The Conspicuous Absence of the American President from the Israeli Election Campaign

In Israel’s elections last year, Likud billboards displayed pictures of Benjamin Netanyahu next to Donald Trump to highlight the incumbent prime minister’s success as a custodian of the alliance with the U.S. Such electioneering moves are not new, writes Shmuel Rosner; Israelis value their alliance with the U.S., and want a leader who will handle the alliance deftly. What’s more remarkable is that Joe Biden has not been much discussed in the lead-up to next week’s vote:

There’s a simple explanation, and a more complicated one, for this unusual absence. First, the simple: Israelis do not yet know whether President Biden will prove to be a friend, like his predecessor, or a thorn in their side, like the president he previously served under. Netanyahu cannot yet oppose him because so far he has done nothing objectionable, and alienating the White House for no good reason is beyond the pale. . . . The opposite is also true: Biden has not yet proved himself to be Israel’s friend as president, and so the prime minister’s rivals must be careful not to portray themselves as his admirers.

The more complicated explanation concerns America’s interest in the Middle East and the country’s relative irrelevance to much that is happening in the region. The United States was unsuccessful in its halfhearted quest to contain Iranian expansion; it was missing in action in the Syrian civil war; it bet on wrong horses during the so-called Arab Spring; it has alienated the Saudis, let Russia take over Libya, and did nothing of value to resolve the Palestinian issue. The list goes on.

If America’s leaders are just tired of being involved in Israel’s never-ending political process, I can’t fully blame them. We Israelis are all tired of it, too. . . . In more than one way, the policy of the Biden administration seems to be moving along a trajectory that assumes a less central role for Middle East affairs in America’s foreign policy. So it’s quite possible that Israel’s needs are becoming less urgent and that who leads Israel matters less in the eyes of the United States. In such case, the proper election question for Israelis is no longer “Which leader could better deal with America?” but “Which leader can better manage without America?”

Read more at New York Times

More about: Benjamin Netanyahu, Donald Trump, Israeli Election 2021, Joseph Biden, US-Israel relations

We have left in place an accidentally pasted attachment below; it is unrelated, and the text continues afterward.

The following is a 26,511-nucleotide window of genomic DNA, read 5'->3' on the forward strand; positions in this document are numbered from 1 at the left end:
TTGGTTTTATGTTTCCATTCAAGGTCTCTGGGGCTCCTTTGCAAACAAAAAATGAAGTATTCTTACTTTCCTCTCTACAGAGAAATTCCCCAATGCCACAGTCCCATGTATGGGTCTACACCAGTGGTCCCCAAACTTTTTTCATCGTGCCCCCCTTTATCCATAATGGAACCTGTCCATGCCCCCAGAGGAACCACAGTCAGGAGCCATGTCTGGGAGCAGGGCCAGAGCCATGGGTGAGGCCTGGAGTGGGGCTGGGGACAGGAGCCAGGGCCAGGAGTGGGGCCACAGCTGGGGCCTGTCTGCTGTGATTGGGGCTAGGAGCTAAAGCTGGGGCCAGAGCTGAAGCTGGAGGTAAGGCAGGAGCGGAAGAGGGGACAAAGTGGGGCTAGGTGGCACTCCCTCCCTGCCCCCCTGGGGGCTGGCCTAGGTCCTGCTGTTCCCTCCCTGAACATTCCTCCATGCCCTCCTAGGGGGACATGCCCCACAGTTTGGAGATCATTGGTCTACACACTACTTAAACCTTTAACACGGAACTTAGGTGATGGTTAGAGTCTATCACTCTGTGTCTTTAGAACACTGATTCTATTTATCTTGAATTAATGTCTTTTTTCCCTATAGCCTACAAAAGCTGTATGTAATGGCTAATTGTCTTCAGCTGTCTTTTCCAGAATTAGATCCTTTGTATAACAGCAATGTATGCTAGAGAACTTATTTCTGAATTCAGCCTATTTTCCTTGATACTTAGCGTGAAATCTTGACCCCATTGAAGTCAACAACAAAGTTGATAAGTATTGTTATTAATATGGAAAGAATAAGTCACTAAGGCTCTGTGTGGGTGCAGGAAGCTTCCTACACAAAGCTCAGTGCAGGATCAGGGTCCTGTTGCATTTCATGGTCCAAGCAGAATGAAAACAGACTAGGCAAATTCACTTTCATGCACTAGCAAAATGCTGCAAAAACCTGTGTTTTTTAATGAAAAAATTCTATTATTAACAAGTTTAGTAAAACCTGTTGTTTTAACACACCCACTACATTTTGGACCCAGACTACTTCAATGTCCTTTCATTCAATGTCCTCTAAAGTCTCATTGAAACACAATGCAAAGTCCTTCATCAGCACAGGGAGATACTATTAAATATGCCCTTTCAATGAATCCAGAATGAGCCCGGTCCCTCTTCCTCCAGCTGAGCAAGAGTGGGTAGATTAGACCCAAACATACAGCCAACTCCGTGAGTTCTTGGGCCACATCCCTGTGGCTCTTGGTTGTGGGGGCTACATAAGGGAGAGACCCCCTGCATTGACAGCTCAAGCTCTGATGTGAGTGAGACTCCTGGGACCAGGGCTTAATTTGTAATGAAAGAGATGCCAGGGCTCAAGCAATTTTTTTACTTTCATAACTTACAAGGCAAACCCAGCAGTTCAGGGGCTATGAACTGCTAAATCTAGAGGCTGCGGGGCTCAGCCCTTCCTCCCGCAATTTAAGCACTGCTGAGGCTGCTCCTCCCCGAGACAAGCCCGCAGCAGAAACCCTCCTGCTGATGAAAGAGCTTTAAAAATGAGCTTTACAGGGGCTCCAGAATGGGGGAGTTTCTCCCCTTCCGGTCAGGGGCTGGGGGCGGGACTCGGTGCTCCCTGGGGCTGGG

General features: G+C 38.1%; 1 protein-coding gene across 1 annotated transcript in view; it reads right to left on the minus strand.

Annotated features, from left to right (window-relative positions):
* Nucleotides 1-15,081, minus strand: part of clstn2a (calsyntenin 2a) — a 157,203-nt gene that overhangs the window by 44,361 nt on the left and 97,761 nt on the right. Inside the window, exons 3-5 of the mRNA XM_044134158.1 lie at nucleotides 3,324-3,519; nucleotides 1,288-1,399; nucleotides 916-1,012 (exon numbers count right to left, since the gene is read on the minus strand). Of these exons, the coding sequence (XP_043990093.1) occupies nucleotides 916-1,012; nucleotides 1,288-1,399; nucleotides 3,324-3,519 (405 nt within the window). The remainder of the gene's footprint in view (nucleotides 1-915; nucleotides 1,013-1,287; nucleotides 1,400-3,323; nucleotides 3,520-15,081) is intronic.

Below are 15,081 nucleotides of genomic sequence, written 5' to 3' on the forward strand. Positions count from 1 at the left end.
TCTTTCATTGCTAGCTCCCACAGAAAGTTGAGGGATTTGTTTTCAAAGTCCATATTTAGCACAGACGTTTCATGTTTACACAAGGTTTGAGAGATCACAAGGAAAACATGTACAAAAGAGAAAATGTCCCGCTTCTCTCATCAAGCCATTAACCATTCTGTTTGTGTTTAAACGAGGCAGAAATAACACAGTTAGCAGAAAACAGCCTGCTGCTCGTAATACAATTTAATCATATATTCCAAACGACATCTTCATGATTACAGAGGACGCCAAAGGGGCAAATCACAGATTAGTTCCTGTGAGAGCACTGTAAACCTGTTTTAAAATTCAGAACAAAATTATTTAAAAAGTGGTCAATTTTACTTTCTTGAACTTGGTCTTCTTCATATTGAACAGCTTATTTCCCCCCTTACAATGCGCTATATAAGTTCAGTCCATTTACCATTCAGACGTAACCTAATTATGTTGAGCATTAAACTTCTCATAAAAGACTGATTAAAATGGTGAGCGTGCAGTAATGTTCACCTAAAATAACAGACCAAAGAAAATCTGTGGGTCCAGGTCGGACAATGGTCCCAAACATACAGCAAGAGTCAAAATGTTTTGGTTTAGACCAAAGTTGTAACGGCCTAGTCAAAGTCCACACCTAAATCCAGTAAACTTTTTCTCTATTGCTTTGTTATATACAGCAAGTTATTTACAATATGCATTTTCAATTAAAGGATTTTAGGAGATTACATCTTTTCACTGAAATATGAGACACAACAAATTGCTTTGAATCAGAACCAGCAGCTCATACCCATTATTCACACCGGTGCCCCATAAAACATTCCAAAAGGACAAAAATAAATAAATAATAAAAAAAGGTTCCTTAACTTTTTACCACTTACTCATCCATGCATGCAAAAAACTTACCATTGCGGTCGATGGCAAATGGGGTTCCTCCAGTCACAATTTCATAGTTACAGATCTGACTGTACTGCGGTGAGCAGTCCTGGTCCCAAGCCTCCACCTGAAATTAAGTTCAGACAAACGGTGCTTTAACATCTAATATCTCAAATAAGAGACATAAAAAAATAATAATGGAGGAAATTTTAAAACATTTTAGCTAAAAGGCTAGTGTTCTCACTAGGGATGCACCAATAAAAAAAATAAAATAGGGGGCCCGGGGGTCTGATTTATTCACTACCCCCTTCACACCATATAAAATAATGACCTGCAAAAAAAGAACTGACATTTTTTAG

The IDF’s First Investigation of Its Conduct on October 7 Is Out

For several months, the Israel Defense Forces has been investigating its own actions on and preparedness for October 7, with an eye to understanding its failures. The first of what are expected to be many reports stemming from this investigation was released yesterday, and it showed a series of colossal strategic and tactical errors surrounding the battle at Kibbutz Be’eri, writes Emanuel Fabian. The probe, he reports, was led by Maj. Gen. (res.) Mickey Edelstein.

Edelstein and his team—none of whom had any involvement in the events themselves, according to the IDF—spent hundreds of hours investigating the onslaught and battle at Be’eri, reviewing every possible source of information, from residents’ WhatsApp messages to both Israeli and Hamas radio communications, as well as surveillance videos, aerial footage, interviews of survivors and those who fought, plus visits to the scene.

There will be a series of further reports issued this summer.

IDF chief Halevi in a statement issued alongside the probe said that while this was just the first investigation into the onslaught, which does not reflect the entire picture of October 7, it “clearly illustrates the magnitude of the failure and the dimensions of the disaster that befell the residents of the south who protected their families with their bodies for many hours, and the IDF was not there to protect them.” . . .

The IDF hopes to present all battle investigations by the end of August.

The IDF’s probes are strictly limited to its own conduct. For a broader look at what went wrong, Israel will have to wait for a formal state commission of inquiry to be appointed—which happens to be the subject of this month’s featured essay in Mosaic.

Read more at Times of Israel

More about: Gaza War 2023, IDF, Israel & Zionism, October 7